MORRISON: Wow, that's a pretty good average.
WEBB: And in 1924 set a fielding record, with a .955 mark.
MORRISON: That's like um, uh, .955 . . .
WEBB: That's the percentage for your fielding. To break it down, the statistics I don't have here, but I could find it, but I would say—I was also the number two hitter in most of the line-ups, hard batter to strike out, hit-and-run play-maker, and pretty fair bunter.
MORRISON: Were you pretty fast on the bases?
WEBB: Oh, I would say average, but I knew how to run bases, let's put it that way. It doesn't take speed, you take Jackie Robinson, he wasn't very fast but nobody could steal a _____ base like Jackie Robinson because he wasn't so much speed, he ...
MORRISON: He knew how to do it.
WEBB: . . .and he wasn't much for up in his age but he was tremendous to see.
MORRISON: So he was just an average runner?
WEBB: He was just average speed but he knew the technique of how to run bases.
MORRISON: What is the technique, what do you have to do to be a good base runner?
WEBB: Well, you got to learn to watch the pitcher how he toes the rubber, and you got to watch his movement, the guy studies all this. With words being inadequate I would like to stress the attitude that's it's a great pleasure and a great thrill, and a great privilege to be interviewed by you here today about Black baseball. . .
MORRISON: It's my pleasure.
WEBB: . . .history of University of Missouri at St. Louis program. First I would like to pay tribute to "Cool Papa" (James) Bell, my best friend. As you know, he will be enshrined in the Hall of Fame at Cooperstown on August 12th.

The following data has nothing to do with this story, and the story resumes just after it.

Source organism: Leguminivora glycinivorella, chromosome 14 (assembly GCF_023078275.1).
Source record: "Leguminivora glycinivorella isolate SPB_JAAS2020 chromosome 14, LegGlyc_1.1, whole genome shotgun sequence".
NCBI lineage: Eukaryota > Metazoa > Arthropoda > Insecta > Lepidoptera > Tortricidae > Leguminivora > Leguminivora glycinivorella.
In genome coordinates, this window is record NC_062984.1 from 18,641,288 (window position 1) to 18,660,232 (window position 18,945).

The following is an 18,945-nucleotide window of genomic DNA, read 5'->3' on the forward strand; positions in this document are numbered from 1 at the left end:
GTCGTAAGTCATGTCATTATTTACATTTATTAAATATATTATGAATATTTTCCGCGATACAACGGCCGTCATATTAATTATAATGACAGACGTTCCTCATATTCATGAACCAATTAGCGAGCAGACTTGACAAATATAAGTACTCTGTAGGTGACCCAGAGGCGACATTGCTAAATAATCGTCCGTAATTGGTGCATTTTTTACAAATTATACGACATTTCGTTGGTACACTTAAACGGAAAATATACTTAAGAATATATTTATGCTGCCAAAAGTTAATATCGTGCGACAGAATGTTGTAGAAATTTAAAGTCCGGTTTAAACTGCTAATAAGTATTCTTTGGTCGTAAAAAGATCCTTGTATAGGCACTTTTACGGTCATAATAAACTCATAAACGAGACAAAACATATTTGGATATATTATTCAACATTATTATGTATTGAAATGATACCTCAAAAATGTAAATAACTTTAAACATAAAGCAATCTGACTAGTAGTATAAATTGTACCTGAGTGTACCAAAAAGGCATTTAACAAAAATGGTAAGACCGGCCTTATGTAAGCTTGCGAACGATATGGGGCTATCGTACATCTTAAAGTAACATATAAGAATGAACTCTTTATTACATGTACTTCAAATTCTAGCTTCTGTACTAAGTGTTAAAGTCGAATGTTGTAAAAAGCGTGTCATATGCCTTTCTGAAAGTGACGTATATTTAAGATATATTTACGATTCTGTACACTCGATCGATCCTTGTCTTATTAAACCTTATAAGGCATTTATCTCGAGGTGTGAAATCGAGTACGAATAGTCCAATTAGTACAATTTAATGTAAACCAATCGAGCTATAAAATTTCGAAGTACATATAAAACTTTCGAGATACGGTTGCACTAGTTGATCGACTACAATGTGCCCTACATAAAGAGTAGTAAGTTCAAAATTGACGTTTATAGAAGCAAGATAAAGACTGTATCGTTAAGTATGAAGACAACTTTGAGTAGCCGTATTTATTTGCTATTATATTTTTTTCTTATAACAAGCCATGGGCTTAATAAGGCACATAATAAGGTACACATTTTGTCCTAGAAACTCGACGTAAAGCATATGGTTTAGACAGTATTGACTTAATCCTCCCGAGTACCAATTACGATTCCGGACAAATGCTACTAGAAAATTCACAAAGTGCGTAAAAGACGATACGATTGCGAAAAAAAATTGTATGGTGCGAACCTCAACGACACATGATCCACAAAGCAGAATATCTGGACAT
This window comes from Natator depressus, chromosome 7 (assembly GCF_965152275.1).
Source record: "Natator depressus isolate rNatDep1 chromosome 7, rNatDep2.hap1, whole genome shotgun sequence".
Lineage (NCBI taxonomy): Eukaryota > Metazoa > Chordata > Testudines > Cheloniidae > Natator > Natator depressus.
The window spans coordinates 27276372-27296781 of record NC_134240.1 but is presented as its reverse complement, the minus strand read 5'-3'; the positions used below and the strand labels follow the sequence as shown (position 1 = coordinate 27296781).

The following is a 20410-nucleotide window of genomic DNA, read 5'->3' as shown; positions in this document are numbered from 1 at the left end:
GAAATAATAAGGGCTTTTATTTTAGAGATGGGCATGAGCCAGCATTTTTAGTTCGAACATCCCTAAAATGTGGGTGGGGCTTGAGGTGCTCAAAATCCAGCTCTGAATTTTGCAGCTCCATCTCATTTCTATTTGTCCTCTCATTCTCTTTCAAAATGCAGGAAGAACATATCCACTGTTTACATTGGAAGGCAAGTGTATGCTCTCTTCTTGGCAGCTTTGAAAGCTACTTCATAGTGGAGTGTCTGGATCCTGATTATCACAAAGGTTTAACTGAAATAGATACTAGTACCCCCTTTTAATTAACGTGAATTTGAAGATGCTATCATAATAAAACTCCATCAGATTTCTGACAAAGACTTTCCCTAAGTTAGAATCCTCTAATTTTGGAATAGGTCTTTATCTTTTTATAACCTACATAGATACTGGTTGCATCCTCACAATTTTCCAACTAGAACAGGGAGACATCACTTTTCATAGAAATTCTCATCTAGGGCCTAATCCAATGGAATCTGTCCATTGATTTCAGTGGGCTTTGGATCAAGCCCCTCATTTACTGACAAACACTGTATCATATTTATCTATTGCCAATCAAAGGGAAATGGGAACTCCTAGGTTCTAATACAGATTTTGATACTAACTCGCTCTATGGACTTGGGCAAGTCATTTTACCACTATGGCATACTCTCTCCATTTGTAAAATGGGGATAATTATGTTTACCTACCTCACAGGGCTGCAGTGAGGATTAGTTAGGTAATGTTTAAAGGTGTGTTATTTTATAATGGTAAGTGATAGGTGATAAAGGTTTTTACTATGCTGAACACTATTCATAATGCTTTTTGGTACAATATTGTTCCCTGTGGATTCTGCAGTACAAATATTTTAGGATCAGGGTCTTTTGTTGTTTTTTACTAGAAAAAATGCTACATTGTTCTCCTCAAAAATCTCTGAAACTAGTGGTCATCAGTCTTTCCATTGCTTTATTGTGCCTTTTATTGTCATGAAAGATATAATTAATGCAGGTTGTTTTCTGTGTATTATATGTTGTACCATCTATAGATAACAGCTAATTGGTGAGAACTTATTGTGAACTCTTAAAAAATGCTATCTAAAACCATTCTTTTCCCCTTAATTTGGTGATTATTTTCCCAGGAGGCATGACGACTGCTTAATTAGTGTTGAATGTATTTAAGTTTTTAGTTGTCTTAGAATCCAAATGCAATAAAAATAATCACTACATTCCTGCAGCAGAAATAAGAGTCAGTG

MORRISON: This coming August 12th.
WEBB: Black or white, perhaps the fastest base-runner ever and I have seen 'em all play since 1913. I've been observing baseball, I've been a baseball fanatic, I talk baseball every day for sixty years, now as ever, especially amateur baseball.
MORRISON: Ever since you were ten?
WEBB: Ever since I was ten, that's right. Now I get back to "Cool Papa" Bell, "Cool Papa" Bell came here when he was sixteen years old from Mississippi, and his four brothers played for a team known as the Compton Hill Cubs.
MORRISON: In St. Louis?
WEBB: In St. Louis. He later went to the St. Louis Stars and become one of the greatest center fielders in any man's league. Satchel Paige once said he was so fast a man that he could turn out the light and jump in bed before it got dark. I guess you've heard that before?
MORRISON: No, I've never heard that before. That's pretty fast.